How Much Do Marble Countertops Cost?
Looking to add natural stone to your kitchen or bathroom? Marble countertop costs range from $2,000 to $5,000, with the national average at $3,000.
- Typical Range: $2,000 to $5,000
- National Average: $3,000
The natural beauty of marble can add elegance and sophistication to any home. Marble countertops come in a variety of colors, patterns, and veining. This metamorphic stone is relatively hard and durable and makes excellent countertops. Distinguished by veins of color, no two marble slabs are alike. Marble kitchen countertops can vary in price due to the type of marble; the color, grade, and thickness; the cost of labor; and how far the material has to travel. According to HomeAdvisor, marble slab countertops can range from $40 to $100 per square foot, with an average price of $60 per square foot. For 50 square feet of counter space, homeowners can expect to pay between $2,000 and $5,000, with the national average at $3,000. Labor can average between $35 and $45 per hour, but costs may differ in your area. Any extra supplies needed for the installation project typically cost between $100 and $200. All of these price factors can impact the overall marble countertop cost. To find experienced professionals to install the marble countertops of your dreams, search online for “marble countertops near me.”
How to Calculate Marble Countertops Cost
80 percent of the cost of marble countertops comes from the material and any modifications the material undergoes. This means that the square footage of your countertops and the quality of marble you choose will most significantly impact what you end up paying for marble countertops. Labor makes up another 15 percent of the cost, and any additional supplies make up the final 5 percent of the cost.
Factors in Calculating Marble Countertops Cost
Several factors can impact marble countertop cost. Prices can differ from the national average due to the amount of marble needed, grading, color, edge treatment, finish, labor costs, and any additional supplies and materials necessary.
Amount of Marble Needed
Marble comes in different colors, thicknesses, and grades. If a particular type of marble is rare, it will be more expensive than more common types of marble. This is why the cost of marble per square foot can range from $40 to $100, with the average cost around $60.
Grading, Type, and Color of Marble
All marble is graded A to D, with grade A marble costing more than the B through D graded material. The grading is based primarily on the appearance and if the marble slab has any blemishes or defects.
- A: minimal flaws, no repairs, and subtle veining
- B: a few flaws, some visible pitting, and fissures
- C: some factory repair required
- D: pronounced veins, bright colors, and considerable damage requiring repair
Marble comes in varying types of vein patterns and colors. Even slabs of marble from the same quarry can look very different. The kinds of marble are typically named for where they were quarried and their characteristics. The most common types of marble are usually less expensive than a rare, hard-to-find example. Marble can come in white, soft gray, various hues of beige and tan, light gold, dark gray, black, brown, and even orange and pink. Prices can vary from color to color and within the same color hues.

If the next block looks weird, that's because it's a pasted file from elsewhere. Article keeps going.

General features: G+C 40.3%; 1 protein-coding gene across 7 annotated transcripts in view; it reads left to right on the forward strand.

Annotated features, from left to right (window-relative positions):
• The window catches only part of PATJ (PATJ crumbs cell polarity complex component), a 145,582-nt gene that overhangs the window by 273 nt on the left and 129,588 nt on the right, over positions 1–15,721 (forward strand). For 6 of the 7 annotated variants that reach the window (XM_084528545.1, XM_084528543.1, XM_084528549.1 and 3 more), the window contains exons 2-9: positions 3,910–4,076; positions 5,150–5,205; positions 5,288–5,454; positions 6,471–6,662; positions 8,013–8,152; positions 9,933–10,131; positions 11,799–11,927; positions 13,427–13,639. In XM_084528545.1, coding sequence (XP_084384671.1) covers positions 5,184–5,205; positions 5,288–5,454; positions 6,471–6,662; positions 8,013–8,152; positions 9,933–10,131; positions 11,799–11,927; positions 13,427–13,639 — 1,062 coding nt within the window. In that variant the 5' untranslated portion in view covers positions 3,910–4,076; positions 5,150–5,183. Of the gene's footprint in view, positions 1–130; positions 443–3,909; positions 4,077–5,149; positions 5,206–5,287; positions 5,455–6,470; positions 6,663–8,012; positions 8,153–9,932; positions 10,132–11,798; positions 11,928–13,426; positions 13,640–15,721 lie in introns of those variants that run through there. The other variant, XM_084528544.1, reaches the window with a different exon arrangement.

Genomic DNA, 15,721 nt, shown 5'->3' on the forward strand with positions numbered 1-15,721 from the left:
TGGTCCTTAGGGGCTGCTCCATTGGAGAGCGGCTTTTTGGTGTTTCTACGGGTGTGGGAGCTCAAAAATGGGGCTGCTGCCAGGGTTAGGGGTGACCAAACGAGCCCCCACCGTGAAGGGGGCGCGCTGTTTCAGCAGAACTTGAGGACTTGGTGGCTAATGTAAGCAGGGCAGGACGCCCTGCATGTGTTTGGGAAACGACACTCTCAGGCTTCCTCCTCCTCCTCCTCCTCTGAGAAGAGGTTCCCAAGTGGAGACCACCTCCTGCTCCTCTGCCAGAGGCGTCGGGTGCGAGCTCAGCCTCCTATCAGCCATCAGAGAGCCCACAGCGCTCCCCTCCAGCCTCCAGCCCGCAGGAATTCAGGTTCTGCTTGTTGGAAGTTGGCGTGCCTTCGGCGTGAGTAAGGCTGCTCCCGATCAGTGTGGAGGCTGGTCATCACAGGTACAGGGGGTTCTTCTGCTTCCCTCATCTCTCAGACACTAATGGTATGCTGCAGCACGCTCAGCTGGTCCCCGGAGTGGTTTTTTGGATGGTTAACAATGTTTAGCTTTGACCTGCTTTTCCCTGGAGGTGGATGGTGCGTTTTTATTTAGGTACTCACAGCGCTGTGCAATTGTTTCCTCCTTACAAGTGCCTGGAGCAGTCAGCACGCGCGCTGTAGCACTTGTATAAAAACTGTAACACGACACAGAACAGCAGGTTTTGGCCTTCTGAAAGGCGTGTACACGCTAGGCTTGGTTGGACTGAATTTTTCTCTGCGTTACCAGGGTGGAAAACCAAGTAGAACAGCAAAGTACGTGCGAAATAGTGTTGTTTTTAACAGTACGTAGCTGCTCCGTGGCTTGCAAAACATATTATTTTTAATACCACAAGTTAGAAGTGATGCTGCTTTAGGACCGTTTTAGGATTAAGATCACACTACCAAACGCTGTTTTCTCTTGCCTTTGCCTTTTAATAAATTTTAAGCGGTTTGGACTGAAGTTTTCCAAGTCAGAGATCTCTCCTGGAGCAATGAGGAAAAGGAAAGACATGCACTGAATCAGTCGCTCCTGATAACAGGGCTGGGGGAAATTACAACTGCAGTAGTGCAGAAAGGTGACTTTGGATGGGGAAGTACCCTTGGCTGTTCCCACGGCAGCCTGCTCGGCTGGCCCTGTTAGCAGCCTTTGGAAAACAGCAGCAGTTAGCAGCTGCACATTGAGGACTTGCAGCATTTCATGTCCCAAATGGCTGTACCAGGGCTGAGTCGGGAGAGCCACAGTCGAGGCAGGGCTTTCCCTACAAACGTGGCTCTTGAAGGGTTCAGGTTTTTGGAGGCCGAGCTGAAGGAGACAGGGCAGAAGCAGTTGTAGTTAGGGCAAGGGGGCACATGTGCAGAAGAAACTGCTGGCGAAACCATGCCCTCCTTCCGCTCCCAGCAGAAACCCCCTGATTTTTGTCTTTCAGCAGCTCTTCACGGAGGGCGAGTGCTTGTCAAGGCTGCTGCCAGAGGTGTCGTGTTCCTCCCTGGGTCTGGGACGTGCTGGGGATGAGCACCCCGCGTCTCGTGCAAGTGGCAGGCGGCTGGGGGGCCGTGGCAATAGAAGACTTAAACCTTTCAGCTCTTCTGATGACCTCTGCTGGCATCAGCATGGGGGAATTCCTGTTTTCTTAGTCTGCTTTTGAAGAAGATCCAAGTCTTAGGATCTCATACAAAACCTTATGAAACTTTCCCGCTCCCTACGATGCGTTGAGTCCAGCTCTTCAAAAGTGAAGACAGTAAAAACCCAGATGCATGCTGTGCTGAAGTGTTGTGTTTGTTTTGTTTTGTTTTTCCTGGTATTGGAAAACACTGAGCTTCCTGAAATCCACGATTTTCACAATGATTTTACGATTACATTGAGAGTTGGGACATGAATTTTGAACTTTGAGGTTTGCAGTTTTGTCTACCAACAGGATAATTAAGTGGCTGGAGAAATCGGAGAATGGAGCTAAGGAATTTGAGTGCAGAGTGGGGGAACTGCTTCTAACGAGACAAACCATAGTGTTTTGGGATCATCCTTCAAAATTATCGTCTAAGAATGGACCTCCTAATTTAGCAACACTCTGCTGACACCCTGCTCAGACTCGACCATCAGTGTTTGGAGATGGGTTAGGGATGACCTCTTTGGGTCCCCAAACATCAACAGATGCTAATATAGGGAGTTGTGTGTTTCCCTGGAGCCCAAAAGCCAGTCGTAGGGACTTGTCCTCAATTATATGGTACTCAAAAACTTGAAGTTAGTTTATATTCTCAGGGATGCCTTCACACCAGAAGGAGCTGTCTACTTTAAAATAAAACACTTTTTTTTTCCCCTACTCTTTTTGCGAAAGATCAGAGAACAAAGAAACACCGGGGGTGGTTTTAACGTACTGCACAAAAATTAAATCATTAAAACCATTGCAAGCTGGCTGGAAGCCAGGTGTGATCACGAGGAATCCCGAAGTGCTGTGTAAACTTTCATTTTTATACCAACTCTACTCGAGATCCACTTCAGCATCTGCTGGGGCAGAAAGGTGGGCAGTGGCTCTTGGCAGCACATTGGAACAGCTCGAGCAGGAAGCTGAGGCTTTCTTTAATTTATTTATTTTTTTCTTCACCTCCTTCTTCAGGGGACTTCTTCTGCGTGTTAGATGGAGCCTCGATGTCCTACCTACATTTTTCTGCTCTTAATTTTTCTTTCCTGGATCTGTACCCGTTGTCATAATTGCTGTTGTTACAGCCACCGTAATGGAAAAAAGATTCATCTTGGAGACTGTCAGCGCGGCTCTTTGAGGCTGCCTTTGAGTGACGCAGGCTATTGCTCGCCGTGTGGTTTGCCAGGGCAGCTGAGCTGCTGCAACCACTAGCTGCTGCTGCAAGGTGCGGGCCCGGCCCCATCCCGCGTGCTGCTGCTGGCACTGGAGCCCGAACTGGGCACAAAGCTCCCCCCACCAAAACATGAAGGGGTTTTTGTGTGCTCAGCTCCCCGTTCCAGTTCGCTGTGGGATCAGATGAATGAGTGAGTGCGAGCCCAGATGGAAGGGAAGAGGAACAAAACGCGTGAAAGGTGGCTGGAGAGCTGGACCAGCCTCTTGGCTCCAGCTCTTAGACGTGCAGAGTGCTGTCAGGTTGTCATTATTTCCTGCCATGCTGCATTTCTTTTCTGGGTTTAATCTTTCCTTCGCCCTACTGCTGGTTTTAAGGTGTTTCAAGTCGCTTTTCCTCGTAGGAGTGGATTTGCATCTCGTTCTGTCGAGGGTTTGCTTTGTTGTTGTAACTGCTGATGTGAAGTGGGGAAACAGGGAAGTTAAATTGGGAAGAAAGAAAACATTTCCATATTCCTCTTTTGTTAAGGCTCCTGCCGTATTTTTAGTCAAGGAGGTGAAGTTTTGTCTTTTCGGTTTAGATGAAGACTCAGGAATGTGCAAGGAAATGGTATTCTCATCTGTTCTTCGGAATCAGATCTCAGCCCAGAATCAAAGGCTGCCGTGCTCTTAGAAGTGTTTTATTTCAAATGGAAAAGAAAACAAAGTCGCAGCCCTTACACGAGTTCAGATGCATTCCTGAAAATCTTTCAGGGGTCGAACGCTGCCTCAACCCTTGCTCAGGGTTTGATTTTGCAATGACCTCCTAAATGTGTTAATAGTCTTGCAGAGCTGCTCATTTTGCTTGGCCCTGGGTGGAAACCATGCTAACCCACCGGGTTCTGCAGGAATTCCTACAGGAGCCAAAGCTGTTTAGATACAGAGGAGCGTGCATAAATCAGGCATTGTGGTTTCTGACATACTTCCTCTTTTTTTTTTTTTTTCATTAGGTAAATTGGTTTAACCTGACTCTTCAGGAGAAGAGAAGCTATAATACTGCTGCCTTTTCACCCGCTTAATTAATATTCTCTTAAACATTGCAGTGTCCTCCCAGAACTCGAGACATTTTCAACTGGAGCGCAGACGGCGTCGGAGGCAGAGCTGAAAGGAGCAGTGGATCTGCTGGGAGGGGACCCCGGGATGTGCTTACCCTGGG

Edge Treatment and Finish
Like other types of stone countertops, marble can have additional edge treatments. Some edge treatments, such as a square or an eased edge, may come with the price of the countertop, so be sure to check with the installer. Other edge finishes that cost between $10 and $12 per linear foot are beveled and half- and full-bullnose. Some edge options, such as ogee, miter, Dupont, and quirk, can run from $20 to $25 per linear foot. The decorative French cove can cost between $30 and $35. Built edges, such as double bevel, Dupont square, and Cole Smith, can run between $36 and $40 per linear foot.
Although some marble countertops can come in different finishes, other types are only available in one finish.
- Polished. Every type of marble countertop can come with a glossy, shiny finish. This finish rarely costs extra beyond the price of materials and labor. A polished finish will reveal pits and imperfections in the marble and show debris and grime. This type is sometimes the only finish available for softer styles of marble.
- Honed. Honing gives the marble countertop a smooth, matte finish and can be used on most marble types. A honed finish comes in different grades depending on the sheen. A high-honed countertop will have a slight sheen and show more wear and marks than a rough-honed finish. This finish can cost between $10 and $20 per square foot.
- Leathered. A leathered finish can run between $20 and $30 per square foot. The fabricator rotates a diamond-tipped brush over the surface to attain the uneven texture of this finish. Not all types of marble are strong enough to have a leathered finish without crumbling, and this finish does not have a reflective surface.
- Caressed. Caressed finishes cost between $30 and $35 per square foot. If the marble countertop you choose is suitable for leathering, a caressed finish is also an option. The highest part of the marble is shined with a polish so the finish has a slight shine in addition to the texture of leathering. Not all fabricators will provide this type of finish, so be sure to double-check if this is the countertop texture you want.
Installation and Labor
Labor typically runs between $35 and $45 per hour, with the total cost of labor around $350 to $450. Complex kitchen layouts requiring multiple cutouts will take longer and therefore cost more in labor. Labor prices will vary depending on the cost of living in the area and the demand for countertop installers.